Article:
Chocolate was a big part of the Mayans, Olmecs, Incas, and Aztecs civilizations, cocoa beans were worth more than gold and were once used as currency. The Mayans maintained the value of cocoa beans by restricting the harvesting of the beans. Higher quality items were used to trade for cocoa beans, giving it a consistent value in their society. This type of trade continued until the arrival of European explorers who wanted to introduce their own currency to an already established system.

Have cocoa farmers ever tasted chocolate?

The majority of cocoa farmers have never tasted chocolate. Beans are shipped almost instantly to guarantee freshness and a higher quality product. In 2017, Traidcraft hosted Linda, a cocoa farmer from the co-operative Kuapa Kokoo, who grows fair trade cocoa for the Divine Chocolate Company.  She reminded us that any chocolate left lying around in Ghana usually melts right away due to the hot climate.

Many fair trade organizations have begun to build a closer relationship with their growers. By letting the farmers see the finished product from their months of labour, these companies are laying the foundation for a more sustainable agricultural world. While it is true that many farmers may never taste a chocolate bar or see where their produce ends up. With the new companies moving towards localizing resources and connecting directly with the growers rather than going through an organization, in the future, they hope to share more of the profits and product with the farmers who make the ingredients they buy possible.

Like Traidcraft and Divine Chocolate who not only give back to their farmers but also allow their growers to own a percent of the company giving them a say in a multi-billion dollar industry.

How does Traidcraft make a difference in the Fair Trade System?

Traidcraft stands as one of the pioneers of Fair Trade, they go above and beyond to provide ingredients straight from the source. Their chocolate brand Eat Your Hat was launched February of 2018, with the continued mission of preserving traditions and celebrating world cultures and creativity. For the last 40 years, Traidcraft has led the movement to connect with farmers while producing top of the line treats for moderate prices. They have used the profit from their different products to invest in the communities of “Chocolate Islands” also known as Sao Tome. These islands are only able to yield a small amount of chocolate with a rich and lingering taste.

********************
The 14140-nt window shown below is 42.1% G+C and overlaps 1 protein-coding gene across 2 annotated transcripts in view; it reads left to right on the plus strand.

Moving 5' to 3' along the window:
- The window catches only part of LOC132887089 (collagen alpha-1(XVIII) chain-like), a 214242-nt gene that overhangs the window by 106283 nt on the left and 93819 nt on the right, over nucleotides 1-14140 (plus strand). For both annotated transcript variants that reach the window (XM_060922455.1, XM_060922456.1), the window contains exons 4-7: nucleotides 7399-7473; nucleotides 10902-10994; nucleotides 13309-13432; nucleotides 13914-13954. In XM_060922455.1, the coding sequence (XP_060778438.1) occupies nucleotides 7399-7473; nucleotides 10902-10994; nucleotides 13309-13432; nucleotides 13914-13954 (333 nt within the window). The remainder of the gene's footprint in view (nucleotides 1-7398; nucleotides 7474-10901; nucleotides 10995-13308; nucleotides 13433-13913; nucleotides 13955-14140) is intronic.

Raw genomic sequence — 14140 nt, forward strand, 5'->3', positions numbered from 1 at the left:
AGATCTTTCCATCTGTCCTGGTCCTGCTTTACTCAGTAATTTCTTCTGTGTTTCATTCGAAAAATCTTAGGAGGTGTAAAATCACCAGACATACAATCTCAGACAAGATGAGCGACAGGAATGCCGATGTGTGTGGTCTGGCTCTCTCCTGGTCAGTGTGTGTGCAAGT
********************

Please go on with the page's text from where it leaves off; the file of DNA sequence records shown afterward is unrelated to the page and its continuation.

How the chocolate you buy makes a difference.

Not all companies and organizations participate in the Fair Trade System, which is a sad but true statement. However, the companies that are working towards a more sustainable agricultural future want to make sure you know they care. Many of these companies will have a small sign or sticker that says “FairTrade” indicating both the quality and their commitment to supporting small community co-ops and farms.

Fair Trade chocolate helps to build schools, buy equipment, provide health care options, and many more. The purchase of one bar of chocolate helps to sustain a system founded in connecting growers, buyers, and sellers in one community of progress and diversity.

Knowing where your chocolate comes from can change the way you eat chocolate. So get out there and make a difference with your food choices.

If you want to learn about other Fair Trade brands then check out this post from The Independent.

As always my friends, stay happy, stay healthy, and keep moving forward.

2 Comments Add yours

  1. Bravo! You can also follow me and read more on cocoa